Sunday 20 September 2020

REVIEW: The Black Kids by Christina Hammonds Reed

Pages: 368
Format: Paperback
Source: NetGalley
Publisher: Simon & Schuster Children's
Genre: Contemporary, Historical
Release Date: August 4th 2020
TW: Police brutality, Racism
Buy the Book: Book Depository

Los Angeles, 1992

Ashley Bennett and her friends are living the charmed life. It’s the end of high school and they’re spending more time at the beach than in the classroom. They can already feel the sunny days and endless possibilities of summer.

But everything changes one afternoon in April, when four police officers are acquitted after beating a black man named Rodney King half to death. Suddenly, Ashley’s not just one of the girls. She’s one of the black kids.

As violent protests engulf LA and the city burns, Ashley tries to continue on as if life were normal. Even as her self-destructive sister gets dangerously involved in the riots. Even as the model black family fa├žade her wealthy and prominent parents have built starts to crumble. Even as her best friends help spread a rumor that could completely derail the future of her classmate and fellow black kid, LaShawn Johnson.

With her world splintering around her, Ashley, along with the rest of LA, is left to question who is the us? And who is the them?
This story follows Ashley in the run up to leaving high school and takes place during the Los Angeles race riots of 1992, which began after the police who brutally beat Rodney King were acquitted. Up until this point, Ashley has remained in the safety of the bubble her lifestyle has created for her, In which she doesn’t join in with the other black kids in the school, she doesn’t stand up for change like her sister, and she doesn’t call out the words of her white friends.

At the start of this story, it’s fair to say Ashley is not a likeable character. With the friends she’s surrounded herself with and the blind eye she turns to the problems of others, she is a privileged teenager in a private school that her parents worked so very hard to get her into. The story is not just about the events that occurred that year, it’s also about how they changed people like Ashley for ever. Though she’s experienced racism before, it’s the riots that make her want to change things for herself and the people she cares about.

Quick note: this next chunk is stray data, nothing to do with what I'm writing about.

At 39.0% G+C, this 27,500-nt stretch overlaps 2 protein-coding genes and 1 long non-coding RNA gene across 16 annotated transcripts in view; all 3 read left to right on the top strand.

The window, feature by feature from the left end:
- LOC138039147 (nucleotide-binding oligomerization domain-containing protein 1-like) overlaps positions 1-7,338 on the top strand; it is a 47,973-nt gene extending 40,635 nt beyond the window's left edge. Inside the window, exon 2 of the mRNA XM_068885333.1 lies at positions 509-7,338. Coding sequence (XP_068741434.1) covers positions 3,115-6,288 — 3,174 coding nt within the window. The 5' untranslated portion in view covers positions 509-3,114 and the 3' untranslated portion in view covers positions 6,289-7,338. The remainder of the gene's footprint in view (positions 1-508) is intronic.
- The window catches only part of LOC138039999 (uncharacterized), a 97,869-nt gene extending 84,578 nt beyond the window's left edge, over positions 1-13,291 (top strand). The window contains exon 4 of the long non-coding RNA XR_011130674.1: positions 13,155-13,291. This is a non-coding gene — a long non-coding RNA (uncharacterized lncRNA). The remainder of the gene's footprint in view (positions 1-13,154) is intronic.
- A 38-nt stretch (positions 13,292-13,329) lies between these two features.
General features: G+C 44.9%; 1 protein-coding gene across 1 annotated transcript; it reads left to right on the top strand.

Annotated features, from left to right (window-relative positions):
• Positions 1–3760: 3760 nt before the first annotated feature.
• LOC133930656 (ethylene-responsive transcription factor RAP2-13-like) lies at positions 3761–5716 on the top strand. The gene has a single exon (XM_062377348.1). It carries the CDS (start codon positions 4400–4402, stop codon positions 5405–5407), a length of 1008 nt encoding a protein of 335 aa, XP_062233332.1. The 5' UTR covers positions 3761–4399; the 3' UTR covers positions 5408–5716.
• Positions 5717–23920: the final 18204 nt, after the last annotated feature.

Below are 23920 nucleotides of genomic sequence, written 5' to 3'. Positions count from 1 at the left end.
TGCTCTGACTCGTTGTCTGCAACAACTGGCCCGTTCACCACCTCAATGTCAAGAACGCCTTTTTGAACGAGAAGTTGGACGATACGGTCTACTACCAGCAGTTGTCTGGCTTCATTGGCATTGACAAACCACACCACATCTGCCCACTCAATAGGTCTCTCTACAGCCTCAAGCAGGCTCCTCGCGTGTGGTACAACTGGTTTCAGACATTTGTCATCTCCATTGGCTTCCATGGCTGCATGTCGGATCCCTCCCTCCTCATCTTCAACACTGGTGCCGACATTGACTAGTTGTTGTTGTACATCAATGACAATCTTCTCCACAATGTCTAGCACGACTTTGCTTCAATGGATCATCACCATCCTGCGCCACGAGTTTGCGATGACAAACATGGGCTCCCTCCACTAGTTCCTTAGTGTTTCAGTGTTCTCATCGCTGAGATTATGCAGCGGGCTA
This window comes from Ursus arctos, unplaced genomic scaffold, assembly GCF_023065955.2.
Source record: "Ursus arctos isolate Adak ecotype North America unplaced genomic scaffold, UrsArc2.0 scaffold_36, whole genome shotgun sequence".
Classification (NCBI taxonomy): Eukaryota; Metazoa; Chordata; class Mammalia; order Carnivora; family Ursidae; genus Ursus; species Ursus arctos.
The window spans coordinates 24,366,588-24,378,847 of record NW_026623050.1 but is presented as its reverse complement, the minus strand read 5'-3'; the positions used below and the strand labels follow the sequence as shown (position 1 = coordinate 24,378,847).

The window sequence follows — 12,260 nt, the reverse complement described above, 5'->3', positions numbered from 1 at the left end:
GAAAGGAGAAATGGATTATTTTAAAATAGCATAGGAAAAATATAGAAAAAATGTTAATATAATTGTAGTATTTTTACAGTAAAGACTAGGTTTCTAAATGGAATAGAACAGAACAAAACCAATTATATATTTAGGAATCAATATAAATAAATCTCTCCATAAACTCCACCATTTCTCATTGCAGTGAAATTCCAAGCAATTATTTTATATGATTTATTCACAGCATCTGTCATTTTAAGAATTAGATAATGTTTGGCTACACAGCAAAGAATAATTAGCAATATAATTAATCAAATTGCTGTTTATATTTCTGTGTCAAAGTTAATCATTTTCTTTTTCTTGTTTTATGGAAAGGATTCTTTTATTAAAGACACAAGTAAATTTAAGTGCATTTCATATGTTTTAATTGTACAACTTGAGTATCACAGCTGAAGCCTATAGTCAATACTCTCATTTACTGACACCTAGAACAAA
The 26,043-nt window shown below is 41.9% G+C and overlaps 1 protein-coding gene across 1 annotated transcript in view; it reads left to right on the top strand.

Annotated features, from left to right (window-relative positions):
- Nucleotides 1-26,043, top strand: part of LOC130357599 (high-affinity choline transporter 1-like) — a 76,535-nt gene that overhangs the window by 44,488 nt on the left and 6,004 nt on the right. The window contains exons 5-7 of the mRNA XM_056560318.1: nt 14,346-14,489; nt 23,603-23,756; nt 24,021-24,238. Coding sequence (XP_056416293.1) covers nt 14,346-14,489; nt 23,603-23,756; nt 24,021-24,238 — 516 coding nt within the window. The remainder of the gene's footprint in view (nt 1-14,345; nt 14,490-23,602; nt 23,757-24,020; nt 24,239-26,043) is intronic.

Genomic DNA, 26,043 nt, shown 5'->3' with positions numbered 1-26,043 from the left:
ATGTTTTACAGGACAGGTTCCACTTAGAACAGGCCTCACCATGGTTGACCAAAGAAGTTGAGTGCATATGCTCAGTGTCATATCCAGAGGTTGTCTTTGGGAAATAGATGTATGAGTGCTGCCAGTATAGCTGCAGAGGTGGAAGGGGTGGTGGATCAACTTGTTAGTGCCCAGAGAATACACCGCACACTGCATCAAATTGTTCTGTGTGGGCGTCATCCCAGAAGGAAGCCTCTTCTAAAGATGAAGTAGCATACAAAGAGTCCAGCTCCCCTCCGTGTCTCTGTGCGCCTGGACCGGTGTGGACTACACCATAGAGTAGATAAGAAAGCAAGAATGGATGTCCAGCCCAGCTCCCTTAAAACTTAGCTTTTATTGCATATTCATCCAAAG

Who I love most in this story is Ashley’s sister, Jo, and I wish we’d have gotten to know more about her world. She’s separated herself from the lifestyle she grew up in and decided she can’t stand by and do nothing. Her attitude and determination is one of the most powerful parts of this book.

  • Learning about real historical events. As a kid in Britain, I wasn’t taught things like this in high school. It shouldn’t have to be the responsibility of authors to teach us about these events, but I’m so grateful to the writers who do incorporate real history into their books. It taught me a lot and encouraged me to do further reading once I’d put the book down.  
  • The writing style. I loved how the story went from Ashley’s present day to her recalling stories from the past. It was a perfect way to help us learn more about the side characters, like Lucia and Jo. At times, it could feel a little messy, but it worked well for the story.
  • Dropping toxic friendships and finding places to feel comfortable. We see examples of the everyday racism that Ashley faces from even people she considers friends. It’s inspiring to see her slowly realise that she doesn’t need all of these people in her life, and she is able to branch out and find people who respect her.

People will always need to read books like this. It’s not supposed to be comfortable; it’s here to make you listen and think. The Black Kids reminds us that we still need change. The real-life events in this story took place in 1992, and yet it’s eerily similar to what we’ve witnessed this year alone. We need to do more

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